Names then have power and significance, Tā Tipene says, a point that has not always been understood by Pakeha. Ultimately they are about identity and connectivity, sign posts to the past, recording the stories of the people who lived there, what they did and where they came from.

At the hakari at Pipitea Marae following the passing of the Ngāi Tahu Claims Settlement Act 1998.

At the hakari at Pipitea Marae following the passing of the Ngāi Tahu Claims Settlement Act 1998.

Take a drive with Tā Tipene and his passion for place names soon becomes obvious. Every place has a name, and every name has a story. They roll off his tongue with remarkable fluency.

It perhaps helps explain why he committed so many years to the New Zealand Geographic Board when sometimes, as he says, he was “pretty lonely at times in cultural terms”.

What’s in a name and why has there sometimes been so much resistance to changing a name on the map of New Zealand? People are naturally resistant to change, says Tā Tipene.

Māori covered New Zealand in names. Some referred to distinctive geographic outlines. Others spoke of tūpuna and stories which referred to the history of a hapū or tribe, generally a memory held by a group, rather than an individual.
Still others came here on the waka of the first Māori settlers just as in later centuries, Pākehā explorers, missionaries and settlers imported names familiar to them.

Complicating matters in New Zealand was the way early Pākehā approached the spelling of Māori names. “There is a huge challenge provided by the Māori experience when places began to be named on maps and names started to be written down,” says Tā Tipene.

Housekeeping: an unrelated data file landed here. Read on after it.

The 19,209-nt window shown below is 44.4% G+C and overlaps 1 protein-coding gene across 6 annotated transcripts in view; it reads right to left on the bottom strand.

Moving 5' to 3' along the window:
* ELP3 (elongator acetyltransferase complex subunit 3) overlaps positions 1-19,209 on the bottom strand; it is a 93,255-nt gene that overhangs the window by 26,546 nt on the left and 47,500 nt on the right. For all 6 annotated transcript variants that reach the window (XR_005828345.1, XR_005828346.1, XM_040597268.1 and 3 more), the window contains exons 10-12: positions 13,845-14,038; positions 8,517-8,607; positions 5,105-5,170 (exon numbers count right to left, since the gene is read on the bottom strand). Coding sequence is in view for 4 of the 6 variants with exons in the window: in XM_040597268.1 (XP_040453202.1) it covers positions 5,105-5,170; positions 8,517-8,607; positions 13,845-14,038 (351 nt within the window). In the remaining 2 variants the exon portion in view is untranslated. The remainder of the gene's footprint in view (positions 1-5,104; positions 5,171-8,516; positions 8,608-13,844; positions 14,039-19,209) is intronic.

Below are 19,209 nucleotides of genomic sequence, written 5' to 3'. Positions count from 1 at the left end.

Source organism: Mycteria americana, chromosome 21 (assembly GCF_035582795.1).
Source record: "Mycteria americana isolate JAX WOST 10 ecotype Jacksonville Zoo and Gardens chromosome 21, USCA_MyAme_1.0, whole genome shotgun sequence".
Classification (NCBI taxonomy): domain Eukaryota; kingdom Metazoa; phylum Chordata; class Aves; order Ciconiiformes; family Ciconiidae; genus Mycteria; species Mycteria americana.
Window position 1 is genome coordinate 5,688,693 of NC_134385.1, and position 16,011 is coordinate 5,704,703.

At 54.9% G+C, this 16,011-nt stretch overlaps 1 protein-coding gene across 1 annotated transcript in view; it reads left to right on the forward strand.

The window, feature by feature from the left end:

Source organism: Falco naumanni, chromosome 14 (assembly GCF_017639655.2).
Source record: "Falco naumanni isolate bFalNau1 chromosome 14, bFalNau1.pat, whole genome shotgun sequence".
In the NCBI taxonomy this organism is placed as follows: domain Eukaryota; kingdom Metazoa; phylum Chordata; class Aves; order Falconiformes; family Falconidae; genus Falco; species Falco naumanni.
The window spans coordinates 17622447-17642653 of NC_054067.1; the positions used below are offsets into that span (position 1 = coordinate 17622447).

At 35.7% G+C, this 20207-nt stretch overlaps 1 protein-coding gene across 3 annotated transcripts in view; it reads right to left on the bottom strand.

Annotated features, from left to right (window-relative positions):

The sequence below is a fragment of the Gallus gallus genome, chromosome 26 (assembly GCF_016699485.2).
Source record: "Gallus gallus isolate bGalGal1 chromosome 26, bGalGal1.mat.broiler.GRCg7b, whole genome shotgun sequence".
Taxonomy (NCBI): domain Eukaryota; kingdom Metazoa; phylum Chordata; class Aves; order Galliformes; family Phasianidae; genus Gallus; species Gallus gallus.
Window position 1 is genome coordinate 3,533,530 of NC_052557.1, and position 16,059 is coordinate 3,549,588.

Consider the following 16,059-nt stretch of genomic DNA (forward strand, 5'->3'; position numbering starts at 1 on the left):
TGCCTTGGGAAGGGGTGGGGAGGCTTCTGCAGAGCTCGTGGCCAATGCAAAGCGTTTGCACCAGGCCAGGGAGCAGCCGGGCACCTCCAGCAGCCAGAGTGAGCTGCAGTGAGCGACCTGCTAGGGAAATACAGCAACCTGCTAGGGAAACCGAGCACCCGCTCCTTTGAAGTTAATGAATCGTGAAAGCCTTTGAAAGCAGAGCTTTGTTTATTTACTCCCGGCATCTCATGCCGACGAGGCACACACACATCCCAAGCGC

“Rawiri Te Maire tells the surveyor the name of the lake we know today as Wānaka. The surveyor hears him say Wānaka the old Kāi Tahu way which used a ‘wh’. The surveyor wrote down Oanaka meticulously on a map.
“The river through Ashburton was pronounced as Whakatere. Akaroa was Whakaroa. Otago is is what they thought they heard Māori say. This wasn’t a symbol of nasty racism or ‘whaler Māori’ as some scholars have said. It was the way people wrote down what they thought they heard. Cook wrote Te Vaipoenamu on his charts because he is used to Tahitian words and hears a ‘w’ and is used to it being pronounced as a ‘v’. So with a lot of our Māori words, there is a question of orthographic evolution. The Kāi Tahu ‘k’ for instance is a southern phenomenon.

“Other instances are just plain mistakes. Take Manapouri for instance. All the signs will tell you it was originally called Moturau. Manapouri refers to one bay and was transcribed incorrectly in a cartographer’s office in Wellington but after the Save Manapouri campaign in the 1970s it was almost impossible tio change back. And it wasn’t a fight Ngāi Tahu were looking for.”